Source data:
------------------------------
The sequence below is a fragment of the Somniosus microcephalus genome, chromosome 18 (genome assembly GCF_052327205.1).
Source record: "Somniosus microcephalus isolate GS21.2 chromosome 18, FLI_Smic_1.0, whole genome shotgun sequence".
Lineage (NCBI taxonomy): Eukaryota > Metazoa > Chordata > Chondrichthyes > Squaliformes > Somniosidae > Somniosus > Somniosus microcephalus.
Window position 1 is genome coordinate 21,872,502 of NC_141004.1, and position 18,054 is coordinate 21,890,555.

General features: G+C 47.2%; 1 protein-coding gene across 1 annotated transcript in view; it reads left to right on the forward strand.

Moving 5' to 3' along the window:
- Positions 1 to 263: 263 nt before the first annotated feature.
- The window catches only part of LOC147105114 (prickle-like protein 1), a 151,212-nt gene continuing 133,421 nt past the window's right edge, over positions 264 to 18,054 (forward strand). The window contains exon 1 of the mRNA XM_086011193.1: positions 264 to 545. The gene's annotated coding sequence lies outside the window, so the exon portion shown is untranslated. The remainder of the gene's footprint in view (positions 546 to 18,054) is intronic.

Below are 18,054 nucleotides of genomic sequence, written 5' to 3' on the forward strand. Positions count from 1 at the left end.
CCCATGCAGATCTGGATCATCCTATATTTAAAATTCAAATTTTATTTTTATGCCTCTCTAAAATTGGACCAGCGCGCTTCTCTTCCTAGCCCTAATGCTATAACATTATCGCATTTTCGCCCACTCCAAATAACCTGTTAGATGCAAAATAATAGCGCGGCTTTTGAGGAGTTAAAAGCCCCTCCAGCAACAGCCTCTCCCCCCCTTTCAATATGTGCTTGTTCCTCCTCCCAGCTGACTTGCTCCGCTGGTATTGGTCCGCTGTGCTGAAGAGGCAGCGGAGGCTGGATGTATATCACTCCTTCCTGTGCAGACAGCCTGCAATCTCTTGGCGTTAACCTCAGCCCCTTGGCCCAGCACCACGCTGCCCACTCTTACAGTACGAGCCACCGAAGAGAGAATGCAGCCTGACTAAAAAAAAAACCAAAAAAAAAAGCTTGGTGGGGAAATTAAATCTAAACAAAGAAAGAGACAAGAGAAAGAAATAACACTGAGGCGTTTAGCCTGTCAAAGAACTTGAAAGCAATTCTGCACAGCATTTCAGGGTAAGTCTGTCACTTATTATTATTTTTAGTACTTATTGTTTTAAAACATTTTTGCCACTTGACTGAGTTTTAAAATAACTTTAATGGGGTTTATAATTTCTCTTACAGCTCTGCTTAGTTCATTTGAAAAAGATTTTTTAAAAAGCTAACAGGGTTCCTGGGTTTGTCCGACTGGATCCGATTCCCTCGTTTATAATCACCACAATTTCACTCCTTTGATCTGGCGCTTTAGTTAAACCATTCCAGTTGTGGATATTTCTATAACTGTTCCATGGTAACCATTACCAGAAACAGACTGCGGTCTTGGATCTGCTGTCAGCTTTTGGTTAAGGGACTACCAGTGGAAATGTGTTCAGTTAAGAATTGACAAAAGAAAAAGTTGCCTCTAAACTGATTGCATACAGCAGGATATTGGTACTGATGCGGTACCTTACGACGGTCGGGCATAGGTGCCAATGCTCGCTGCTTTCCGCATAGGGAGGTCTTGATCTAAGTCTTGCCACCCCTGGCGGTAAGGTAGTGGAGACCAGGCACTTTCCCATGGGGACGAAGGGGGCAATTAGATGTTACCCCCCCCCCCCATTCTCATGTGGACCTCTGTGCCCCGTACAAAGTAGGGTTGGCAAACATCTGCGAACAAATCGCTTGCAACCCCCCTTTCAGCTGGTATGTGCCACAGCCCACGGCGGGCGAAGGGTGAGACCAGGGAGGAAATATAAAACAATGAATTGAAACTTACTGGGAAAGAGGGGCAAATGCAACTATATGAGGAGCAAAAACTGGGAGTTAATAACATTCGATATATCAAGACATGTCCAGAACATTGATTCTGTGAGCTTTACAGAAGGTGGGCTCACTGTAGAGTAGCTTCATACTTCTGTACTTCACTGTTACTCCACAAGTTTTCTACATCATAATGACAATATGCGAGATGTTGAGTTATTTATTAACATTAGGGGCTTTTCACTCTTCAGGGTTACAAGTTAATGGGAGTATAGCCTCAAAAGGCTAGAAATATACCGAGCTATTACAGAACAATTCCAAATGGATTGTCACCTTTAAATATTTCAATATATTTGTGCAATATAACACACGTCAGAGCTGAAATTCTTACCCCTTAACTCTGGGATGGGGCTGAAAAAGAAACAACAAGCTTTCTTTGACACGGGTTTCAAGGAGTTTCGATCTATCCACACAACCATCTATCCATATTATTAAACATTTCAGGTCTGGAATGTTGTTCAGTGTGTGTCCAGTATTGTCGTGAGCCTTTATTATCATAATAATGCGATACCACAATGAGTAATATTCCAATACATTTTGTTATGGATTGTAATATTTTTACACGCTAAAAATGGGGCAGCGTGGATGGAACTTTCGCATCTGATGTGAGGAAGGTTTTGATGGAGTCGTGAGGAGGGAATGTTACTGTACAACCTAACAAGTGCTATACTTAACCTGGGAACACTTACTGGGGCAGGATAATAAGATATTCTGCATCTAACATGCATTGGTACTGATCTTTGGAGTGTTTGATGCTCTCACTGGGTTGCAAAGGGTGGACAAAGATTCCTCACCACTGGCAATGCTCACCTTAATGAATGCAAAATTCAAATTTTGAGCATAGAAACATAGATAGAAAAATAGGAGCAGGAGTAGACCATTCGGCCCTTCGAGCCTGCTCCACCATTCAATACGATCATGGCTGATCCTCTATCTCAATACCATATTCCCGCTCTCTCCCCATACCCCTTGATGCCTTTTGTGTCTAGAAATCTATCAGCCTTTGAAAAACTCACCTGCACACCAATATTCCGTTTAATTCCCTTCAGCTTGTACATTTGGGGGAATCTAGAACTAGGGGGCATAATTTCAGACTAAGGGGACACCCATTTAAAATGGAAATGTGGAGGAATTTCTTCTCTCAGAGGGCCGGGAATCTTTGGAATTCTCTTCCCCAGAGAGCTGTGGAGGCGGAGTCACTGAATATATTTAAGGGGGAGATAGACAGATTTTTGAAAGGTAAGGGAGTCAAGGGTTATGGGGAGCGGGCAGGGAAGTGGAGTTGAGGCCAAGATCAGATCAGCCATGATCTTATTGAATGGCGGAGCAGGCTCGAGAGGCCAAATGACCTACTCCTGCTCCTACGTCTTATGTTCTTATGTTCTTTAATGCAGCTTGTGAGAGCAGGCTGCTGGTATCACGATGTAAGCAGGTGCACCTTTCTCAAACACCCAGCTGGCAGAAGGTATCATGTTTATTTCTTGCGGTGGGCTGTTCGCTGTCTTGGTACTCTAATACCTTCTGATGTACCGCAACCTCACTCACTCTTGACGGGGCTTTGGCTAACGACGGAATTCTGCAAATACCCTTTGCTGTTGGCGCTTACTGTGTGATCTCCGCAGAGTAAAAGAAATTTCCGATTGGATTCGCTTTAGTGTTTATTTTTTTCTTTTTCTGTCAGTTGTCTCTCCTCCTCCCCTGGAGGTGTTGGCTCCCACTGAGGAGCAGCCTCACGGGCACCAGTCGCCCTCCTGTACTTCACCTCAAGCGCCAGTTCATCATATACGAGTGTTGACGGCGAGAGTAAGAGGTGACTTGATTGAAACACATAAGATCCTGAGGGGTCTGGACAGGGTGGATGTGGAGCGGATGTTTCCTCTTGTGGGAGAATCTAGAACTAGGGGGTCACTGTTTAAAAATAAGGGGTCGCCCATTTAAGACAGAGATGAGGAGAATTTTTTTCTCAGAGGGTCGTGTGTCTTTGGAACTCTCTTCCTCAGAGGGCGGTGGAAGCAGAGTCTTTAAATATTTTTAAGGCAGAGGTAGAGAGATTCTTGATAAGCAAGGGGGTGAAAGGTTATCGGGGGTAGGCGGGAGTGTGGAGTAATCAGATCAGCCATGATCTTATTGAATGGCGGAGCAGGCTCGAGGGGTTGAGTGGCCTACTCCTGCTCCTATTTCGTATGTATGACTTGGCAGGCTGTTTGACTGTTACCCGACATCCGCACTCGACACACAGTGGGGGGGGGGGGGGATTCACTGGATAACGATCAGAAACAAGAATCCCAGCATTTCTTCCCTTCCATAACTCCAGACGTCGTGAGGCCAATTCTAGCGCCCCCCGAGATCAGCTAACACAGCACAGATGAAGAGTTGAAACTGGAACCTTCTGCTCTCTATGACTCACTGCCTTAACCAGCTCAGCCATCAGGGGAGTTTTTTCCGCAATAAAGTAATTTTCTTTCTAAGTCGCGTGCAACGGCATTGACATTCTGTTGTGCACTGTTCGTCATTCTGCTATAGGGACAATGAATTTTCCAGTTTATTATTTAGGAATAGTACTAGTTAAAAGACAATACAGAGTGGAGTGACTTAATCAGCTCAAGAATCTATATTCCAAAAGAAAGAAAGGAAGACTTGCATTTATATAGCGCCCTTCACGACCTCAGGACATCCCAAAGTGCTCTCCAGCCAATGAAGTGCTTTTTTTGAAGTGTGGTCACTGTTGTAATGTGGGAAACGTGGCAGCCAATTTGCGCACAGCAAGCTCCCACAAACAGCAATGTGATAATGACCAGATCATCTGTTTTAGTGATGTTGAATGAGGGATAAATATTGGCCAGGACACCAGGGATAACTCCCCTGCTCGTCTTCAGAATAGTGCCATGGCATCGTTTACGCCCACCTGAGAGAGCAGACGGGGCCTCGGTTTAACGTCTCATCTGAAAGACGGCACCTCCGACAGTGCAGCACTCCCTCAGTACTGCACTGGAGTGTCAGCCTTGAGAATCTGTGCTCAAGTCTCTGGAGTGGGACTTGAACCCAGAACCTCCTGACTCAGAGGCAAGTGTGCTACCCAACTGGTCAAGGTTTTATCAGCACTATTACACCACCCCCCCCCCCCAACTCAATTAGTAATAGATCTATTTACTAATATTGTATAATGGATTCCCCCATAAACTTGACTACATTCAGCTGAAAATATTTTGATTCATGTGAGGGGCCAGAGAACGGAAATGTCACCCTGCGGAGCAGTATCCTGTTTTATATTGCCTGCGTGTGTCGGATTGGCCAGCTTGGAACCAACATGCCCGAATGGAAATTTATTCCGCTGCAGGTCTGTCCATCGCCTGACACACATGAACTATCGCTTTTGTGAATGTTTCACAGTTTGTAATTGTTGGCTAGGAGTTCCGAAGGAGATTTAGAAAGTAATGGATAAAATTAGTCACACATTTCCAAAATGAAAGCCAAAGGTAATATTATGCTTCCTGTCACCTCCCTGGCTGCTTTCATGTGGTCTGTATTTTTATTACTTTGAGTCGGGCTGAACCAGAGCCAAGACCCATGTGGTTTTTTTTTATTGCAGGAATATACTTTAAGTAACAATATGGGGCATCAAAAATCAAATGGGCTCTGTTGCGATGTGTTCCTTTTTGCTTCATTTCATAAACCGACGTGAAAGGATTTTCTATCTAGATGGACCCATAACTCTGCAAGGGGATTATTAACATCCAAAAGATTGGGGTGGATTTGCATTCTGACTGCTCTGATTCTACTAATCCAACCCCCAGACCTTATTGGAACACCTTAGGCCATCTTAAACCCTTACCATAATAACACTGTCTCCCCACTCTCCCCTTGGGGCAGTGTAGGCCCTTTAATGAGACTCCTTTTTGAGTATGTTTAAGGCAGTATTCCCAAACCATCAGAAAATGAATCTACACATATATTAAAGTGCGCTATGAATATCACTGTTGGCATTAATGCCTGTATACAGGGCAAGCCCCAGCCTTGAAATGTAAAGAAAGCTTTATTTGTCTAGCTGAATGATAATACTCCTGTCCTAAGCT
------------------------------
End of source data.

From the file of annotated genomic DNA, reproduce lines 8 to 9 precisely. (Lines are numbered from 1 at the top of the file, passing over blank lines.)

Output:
- The window catches only part of LOC147105114 (prickle-like protein 1), a 151,212-nt gene continuing 133,421 nt past the window's right edge, over positions 264 to 18,054 (forward strand). The window contains exon 1 of the mRNA XM_086011193.1: positions 264 to 545. The gene's annotated coding sequence lies outside the window, so the exon portion shown is untranslated. The remainder of the gene's footprint in view (positions 546 to 18,054) is intronic.

Below are 18,054 nucleotides of genomic sequence, written 5' to 3' on the forward strand. Positions count from 1 at the left end.